Audition Tips: Don't be afraid to ask questions
Audition advice for prospective drum corps members from current members
Chelsey Curran, 19
Florida State University
Glassmen Baritone, 2008-2009
How did you choose your corps?
My best friend’s brother marched with the Glassmen for four years. One of those years was in 2005, and I accompanied my best friend and her family to a DCI event in Orlando, Fla. that summer. Between watching the corps members rehearse the day of the show and then watching the actual performance, I knew I wanted to be part of the organization one day. My best friend ended up marching as a member of the Glassmen starting in 2006, and then I went with her to the ‘08 auditions and was absolutely ecstatic when I made it!
In your experience, what’s the best way to prepare for an audition?
It’s never too early to start practicing the audition music. As soon as the audition material is available, it’s a good idea to try to immediately get familiar with it. There will be so much going through your head once you actually get to the audition, so you want to be comfortable and confident in your playing. It is also a good idea to have someone listen to you play the selected pieces as well. They may hear something you haven’t been paying attention to, or they may have suggestions that will make your audition stronger.
What can a prospective corps member expect when he/she shows up for an audition weekend?
Expect a ton of people to show up for the audition weekend. Some are just there to see what the drum corps experience is about and are not entirely serious about joining a corps just yet, but most will be competing for a spot just like you. Feed off of that energy, and don’t get intimidated by the quantity or the quality of people auditioning.
Expect the veteran members to stand out. In my experience, they were extremely helpful in making sure I was getting through the weekend, both physically and mentally. Not only will the vets stand out, but the staff will too. Expect to be taught by a number of very intelligent staff members, both musically and visually. You will be given a lot of important information that first weekend, so soak it up. If it seems overwhelming, talk to people, especially the veteran corps members. They are living proof that marching in a drum corps is doable.
The first time you auditioned, was the process different from what you expected it to be?
Yes. Personally, I was expecting to walk into a room, play the audition material, and then leave without any personal contact with the staff or indication of how it went. It was the complete opposite. The staff members who listened to my audition tried to get to know me a little, which helped to calm my nerves a bit. After I played for them they gave me only positive feedback, which also made me feel a little better about the whole process. That made me more confident as I joined the rest of the corps after my one-on-one audition. Furthermore, I expected it to be more of a do-or-die music audition. The overall audition, however, was based upon my performance the entire weekend.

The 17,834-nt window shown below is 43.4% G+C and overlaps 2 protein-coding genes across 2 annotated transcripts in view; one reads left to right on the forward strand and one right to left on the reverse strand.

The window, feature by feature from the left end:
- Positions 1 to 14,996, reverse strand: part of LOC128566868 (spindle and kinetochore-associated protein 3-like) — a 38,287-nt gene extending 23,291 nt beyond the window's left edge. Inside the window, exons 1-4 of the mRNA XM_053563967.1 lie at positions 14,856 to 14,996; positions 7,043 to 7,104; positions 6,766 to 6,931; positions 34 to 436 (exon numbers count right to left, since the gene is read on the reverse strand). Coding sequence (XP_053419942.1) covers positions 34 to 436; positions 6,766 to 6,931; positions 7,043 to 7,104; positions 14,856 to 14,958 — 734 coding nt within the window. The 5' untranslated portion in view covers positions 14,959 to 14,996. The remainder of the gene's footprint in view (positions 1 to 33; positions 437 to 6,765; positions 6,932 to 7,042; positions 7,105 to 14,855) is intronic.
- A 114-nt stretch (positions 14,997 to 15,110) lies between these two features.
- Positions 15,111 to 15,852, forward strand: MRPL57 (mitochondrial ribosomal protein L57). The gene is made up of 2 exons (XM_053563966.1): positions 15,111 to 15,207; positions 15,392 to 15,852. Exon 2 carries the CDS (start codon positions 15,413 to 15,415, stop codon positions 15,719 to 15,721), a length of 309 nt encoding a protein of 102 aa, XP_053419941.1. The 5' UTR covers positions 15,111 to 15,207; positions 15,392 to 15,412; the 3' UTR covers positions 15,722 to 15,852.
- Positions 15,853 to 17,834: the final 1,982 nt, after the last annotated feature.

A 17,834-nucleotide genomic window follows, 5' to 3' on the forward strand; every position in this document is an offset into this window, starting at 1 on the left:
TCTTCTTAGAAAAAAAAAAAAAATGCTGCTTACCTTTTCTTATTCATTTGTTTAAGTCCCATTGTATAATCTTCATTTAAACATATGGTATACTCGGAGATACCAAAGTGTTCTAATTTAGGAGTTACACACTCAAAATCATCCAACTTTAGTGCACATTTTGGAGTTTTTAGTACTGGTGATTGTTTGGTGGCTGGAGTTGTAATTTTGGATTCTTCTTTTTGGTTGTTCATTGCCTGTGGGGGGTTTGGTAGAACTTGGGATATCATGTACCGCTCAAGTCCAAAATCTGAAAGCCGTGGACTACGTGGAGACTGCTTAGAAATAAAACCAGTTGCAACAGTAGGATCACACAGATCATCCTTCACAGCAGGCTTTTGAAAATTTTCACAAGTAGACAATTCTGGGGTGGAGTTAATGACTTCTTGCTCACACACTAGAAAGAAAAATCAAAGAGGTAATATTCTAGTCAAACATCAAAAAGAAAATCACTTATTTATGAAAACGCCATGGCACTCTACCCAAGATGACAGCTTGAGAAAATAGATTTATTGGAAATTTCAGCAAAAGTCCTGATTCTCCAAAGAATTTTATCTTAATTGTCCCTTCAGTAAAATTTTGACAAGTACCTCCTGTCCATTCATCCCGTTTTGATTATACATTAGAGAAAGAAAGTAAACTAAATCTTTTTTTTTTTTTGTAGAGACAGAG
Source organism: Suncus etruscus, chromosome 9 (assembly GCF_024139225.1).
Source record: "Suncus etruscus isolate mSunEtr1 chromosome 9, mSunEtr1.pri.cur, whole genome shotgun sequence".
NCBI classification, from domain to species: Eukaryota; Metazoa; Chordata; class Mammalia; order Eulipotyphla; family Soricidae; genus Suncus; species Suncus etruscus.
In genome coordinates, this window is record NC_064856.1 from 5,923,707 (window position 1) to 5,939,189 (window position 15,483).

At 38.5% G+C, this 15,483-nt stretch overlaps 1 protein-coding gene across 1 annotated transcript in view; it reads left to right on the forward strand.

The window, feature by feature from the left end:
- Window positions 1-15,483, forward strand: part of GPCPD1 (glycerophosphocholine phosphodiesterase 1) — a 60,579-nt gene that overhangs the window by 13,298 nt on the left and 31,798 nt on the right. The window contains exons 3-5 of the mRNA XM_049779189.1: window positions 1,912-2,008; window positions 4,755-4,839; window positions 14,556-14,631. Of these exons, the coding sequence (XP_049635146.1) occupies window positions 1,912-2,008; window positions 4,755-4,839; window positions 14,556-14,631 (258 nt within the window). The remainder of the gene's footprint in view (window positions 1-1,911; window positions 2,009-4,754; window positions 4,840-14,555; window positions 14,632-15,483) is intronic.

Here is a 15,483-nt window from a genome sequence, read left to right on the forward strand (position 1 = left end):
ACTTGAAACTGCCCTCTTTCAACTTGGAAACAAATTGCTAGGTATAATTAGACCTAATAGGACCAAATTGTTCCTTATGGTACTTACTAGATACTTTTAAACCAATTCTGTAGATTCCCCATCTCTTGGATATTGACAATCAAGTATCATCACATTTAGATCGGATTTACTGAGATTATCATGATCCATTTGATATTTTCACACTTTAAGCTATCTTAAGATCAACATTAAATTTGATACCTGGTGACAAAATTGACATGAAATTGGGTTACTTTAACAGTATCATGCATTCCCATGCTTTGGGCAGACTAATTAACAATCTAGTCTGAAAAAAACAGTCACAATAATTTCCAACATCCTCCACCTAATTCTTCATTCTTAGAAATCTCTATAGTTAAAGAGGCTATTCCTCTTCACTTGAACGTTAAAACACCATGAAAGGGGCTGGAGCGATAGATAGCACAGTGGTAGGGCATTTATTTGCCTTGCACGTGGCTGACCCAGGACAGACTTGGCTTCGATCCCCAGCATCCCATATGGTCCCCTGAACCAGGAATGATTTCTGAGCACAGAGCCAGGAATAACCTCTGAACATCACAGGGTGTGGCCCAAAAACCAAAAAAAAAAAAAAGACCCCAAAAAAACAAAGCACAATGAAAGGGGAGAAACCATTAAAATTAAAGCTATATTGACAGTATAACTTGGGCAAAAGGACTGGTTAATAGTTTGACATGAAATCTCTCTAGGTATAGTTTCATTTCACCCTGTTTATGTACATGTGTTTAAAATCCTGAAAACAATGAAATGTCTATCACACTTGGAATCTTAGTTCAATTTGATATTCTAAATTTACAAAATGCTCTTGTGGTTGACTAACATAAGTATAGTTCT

Were you nervous at your audition?
Yes, I was extremely nervous at my audition. I tend to get nervous when playing in front of people in general, but I was even more so at this audition because I wanted to be in the corps so badly. I never fully got over my nerves but like I said before, having the staff talk to me before and after my audition helped a lot. It made me feel like they truly wanted me to be there. They didn’t make me feel like a number on a list of everyone auditioning or just another horn player.
What do you think is most important for someone to take away from the audition experience?
The audition experience is a good time to get to know people who share the same passion as you. If you make it, that’s great! You’ll already have something in common with the other 149 people who make it, and that will be a foundation from which good, lasting friendships can form. If you don’t make it, try again next year! You’ll already be familiar with how the process will go, so you can prepare for it even better. And you’ll still have the opportunity to stay in touch with those who auditioned with you.
Any other advice?
On the plane to my first audition camp, my best friend sitting beside me could tell how nervous I was. She told me that if I showed that I am willing to work hard, and that I truly wanted to be there, everything would work out. She was absolutely right. Don’t get discouraged if your music audition didn’t go well, or if you’re just not getting the specific marching technique yet. This might sound cliché, but hard work and a good attitude really do go a long way, especially in a drum corps.
Moreover, do NOT be afraid to ask questions. No matter how broad the question or minute the detail, those inquiries show the staff that you care about what you are doing. And lastly, have fun with it! You are auditioning for a reason; you love marching and playing your instrument. You should have a good time meeting new people and doing what you love.
Learn more about corps audition dates, locations and additional info.